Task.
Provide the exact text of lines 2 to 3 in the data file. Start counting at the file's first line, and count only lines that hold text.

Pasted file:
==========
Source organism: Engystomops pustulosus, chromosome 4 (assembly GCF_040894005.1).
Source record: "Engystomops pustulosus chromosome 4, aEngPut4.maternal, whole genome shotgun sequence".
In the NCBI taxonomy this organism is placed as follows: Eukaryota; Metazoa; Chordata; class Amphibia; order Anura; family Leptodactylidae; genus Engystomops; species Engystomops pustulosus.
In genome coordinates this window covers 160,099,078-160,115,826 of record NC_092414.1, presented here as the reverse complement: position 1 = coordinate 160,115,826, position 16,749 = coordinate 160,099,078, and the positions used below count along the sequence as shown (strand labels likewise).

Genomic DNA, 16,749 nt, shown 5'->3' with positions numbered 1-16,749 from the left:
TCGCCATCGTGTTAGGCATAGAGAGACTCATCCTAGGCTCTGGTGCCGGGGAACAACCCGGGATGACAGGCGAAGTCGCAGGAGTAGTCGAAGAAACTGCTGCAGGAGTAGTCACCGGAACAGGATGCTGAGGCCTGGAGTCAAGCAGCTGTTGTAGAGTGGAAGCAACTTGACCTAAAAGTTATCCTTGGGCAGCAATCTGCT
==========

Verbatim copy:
Source record: "Engystomops pustulosus chromosome 4, aEngPut4.maternal, whole genome shotgun sequence".
In the NCBI taxonomy this organism is placed as follows: Eukaryota; Metazoa; Chordata; class Amphibia; order Anura; family Leptodactylidae; genus Engystomops; species Engystomops pustulosus.